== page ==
Take a Bite Out of The Big Pineapple on Our Cruises to Hawaii
Think of Honolulu, and visions of swaying palm trees, beautiful beaches, and hula no doubt dance to mind. But that’s just a scratch on the azure surf(ace) of this cosmopolitan capital city.
Located on the Hawaiian island of Oahu, Honolulu is also home to stunning scenery, excellent national landmarks, and yes, incredible beaches—including world-famous Waikiki, worth a dip for the people-watching alone. But if you want more seclusion, Kailua, Kokololio, and Waimea Bay Beach Parks are all within an hour’s drive.
For retail therapy, go to Ala Moana Center, the world’s largest open-air shopping complex, with over 350 stores and restaurants. Refuel on Hawaiian fare like poke (raw fish salad), loco moco (a bowl of rice with a hamburger patty, gravy, and fried egg on top), and saimin (a noodle soup dish combining the best of Asian influences).
And no Azamara® cruise to Hawaii is complete without visiting the USS Arizona Memorial and the World War II Valor in the Pacific National Monument. It’s a vivid reminder of the attack on Pearl Harbor, one of the most pivotal moments in American history.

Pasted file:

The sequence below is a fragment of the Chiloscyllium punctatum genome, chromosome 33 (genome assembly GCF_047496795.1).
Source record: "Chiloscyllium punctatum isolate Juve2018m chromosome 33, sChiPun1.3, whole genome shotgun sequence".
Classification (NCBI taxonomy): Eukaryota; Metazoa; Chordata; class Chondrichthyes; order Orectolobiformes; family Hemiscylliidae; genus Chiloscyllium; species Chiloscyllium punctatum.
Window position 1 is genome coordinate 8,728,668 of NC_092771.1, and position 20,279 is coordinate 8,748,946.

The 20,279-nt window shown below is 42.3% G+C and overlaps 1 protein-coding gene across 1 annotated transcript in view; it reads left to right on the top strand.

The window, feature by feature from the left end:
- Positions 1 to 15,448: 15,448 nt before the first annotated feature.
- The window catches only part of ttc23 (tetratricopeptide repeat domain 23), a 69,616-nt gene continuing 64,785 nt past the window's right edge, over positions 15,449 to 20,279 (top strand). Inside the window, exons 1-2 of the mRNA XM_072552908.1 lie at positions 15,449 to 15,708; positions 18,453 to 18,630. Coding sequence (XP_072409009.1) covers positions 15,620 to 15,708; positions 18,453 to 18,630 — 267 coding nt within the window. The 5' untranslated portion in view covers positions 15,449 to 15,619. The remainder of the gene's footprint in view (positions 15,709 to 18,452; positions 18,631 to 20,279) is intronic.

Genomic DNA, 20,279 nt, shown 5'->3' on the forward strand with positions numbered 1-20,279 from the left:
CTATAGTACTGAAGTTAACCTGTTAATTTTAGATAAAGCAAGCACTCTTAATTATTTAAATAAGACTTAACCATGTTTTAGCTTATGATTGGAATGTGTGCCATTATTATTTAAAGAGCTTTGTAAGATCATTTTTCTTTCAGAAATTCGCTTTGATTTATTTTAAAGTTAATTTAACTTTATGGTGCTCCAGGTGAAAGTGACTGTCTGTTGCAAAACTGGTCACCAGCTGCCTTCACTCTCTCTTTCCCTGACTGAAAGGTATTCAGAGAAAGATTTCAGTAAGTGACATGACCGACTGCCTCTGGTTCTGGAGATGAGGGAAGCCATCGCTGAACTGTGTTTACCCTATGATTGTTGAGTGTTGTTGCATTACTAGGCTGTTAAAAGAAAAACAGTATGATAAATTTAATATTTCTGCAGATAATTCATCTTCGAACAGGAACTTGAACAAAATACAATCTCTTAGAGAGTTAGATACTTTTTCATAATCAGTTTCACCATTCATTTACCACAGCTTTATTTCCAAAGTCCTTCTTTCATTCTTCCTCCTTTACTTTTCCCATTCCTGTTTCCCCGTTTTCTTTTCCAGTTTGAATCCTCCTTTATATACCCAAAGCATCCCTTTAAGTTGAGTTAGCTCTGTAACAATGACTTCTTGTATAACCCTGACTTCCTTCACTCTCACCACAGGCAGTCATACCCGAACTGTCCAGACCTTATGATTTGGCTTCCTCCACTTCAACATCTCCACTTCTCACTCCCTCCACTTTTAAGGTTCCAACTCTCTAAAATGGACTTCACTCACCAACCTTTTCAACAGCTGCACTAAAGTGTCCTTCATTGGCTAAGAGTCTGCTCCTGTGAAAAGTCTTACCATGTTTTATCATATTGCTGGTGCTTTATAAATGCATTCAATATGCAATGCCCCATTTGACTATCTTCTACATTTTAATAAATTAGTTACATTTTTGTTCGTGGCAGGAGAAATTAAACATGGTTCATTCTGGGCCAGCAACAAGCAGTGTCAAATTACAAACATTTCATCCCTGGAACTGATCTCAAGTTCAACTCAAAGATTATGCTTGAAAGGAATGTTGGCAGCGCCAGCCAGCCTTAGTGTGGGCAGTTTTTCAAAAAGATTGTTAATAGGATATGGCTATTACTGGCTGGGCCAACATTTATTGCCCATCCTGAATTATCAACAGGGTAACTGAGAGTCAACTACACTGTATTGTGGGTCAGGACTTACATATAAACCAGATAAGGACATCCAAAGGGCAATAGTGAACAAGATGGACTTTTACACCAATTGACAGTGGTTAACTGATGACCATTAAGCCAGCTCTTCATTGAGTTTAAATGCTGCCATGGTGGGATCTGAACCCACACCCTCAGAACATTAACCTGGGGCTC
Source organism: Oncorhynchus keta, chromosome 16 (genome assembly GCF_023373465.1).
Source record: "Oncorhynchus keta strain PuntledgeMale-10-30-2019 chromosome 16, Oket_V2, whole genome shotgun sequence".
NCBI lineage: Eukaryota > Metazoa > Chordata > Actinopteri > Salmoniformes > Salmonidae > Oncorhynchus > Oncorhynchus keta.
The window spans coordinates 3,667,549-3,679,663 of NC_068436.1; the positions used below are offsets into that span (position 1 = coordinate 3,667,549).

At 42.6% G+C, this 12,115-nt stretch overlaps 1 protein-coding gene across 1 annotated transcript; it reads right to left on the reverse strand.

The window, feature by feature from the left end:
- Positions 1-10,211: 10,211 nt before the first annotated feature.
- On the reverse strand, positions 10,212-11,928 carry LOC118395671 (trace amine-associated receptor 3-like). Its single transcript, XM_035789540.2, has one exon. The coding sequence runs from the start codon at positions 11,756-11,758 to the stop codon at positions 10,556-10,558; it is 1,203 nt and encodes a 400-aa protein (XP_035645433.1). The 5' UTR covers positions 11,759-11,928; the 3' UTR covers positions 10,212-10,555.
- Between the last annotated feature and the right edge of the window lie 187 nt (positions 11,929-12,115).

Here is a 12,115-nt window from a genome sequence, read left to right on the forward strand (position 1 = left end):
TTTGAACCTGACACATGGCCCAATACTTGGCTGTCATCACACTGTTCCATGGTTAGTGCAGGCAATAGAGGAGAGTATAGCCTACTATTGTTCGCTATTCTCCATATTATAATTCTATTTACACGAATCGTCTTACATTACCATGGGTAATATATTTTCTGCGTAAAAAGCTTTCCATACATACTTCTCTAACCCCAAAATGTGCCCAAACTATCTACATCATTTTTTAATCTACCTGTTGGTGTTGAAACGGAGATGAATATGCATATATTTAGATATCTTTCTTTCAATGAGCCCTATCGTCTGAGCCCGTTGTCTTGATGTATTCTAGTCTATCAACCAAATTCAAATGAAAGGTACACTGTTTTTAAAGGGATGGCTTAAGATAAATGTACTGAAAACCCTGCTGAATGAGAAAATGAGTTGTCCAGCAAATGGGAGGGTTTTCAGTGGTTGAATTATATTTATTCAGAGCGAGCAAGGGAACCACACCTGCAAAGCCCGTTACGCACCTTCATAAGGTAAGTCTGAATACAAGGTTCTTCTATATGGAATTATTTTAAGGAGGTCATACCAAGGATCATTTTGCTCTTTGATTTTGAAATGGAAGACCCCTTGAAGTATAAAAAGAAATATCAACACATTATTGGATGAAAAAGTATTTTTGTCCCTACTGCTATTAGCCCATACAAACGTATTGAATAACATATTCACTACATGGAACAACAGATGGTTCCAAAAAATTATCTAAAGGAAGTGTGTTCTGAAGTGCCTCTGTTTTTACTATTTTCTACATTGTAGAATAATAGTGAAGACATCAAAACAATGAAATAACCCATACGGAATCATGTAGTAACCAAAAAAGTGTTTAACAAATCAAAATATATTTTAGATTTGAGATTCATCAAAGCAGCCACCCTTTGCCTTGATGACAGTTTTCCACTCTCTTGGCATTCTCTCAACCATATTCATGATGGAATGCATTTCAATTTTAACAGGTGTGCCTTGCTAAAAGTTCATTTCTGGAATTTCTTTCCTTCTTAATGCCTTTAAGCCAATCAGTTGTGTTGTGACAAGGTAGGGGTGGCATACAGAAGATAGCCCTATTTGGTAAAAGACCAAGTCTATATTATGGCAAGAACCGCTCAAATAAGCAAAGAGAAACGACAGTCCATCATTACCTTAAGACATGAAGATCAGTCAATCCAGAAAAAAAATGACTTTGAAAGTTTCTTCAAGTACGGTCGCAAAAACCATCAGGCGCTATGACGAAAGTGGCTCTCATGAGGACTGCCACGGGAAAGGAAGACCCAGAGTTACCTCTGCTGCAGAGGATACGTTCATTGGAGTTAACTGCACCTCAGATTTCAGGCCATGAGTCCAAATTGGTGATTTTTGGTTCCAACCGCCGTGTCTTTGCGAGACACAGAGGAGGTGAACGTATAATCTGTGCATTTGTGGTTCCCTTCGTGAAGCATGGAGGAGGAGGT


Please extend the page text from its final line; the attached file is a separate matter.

USS Arizona Memorial
USS Arizona Memorial
The USS Arizona Memorial marks the resting place of 1,102 sailors and Marines killed on USS Arizona during Japan’s surprise attack on Pearl Harbor in 1941. Accessible only by boat, and straddling the sunken remains of the battleship, the Memorial was declared a National Historic Landmark in 1989.
If you want spectacular views of Honolulu and the Pacific Ocean, go to Diamond Head. It takes about 1.5-2 hours (round-trip) to hike this National Natural Landmark, with some parts fairly steep or over uneven rock, so bring a water bottle. Water fountains can also be found at the beginning of the trail.
Dating back to the early 19th century, Iolani Palace served as the royal residence for the Hawaiian monarchy until its overthrow in 1893. Now a National Historic Landmark, it’s recognized as “the spiritual and physical multicultural epicenter of Hawaii” and is the only official royal palace in the United States.
Honolulu, Oahu, Hawaii At a glance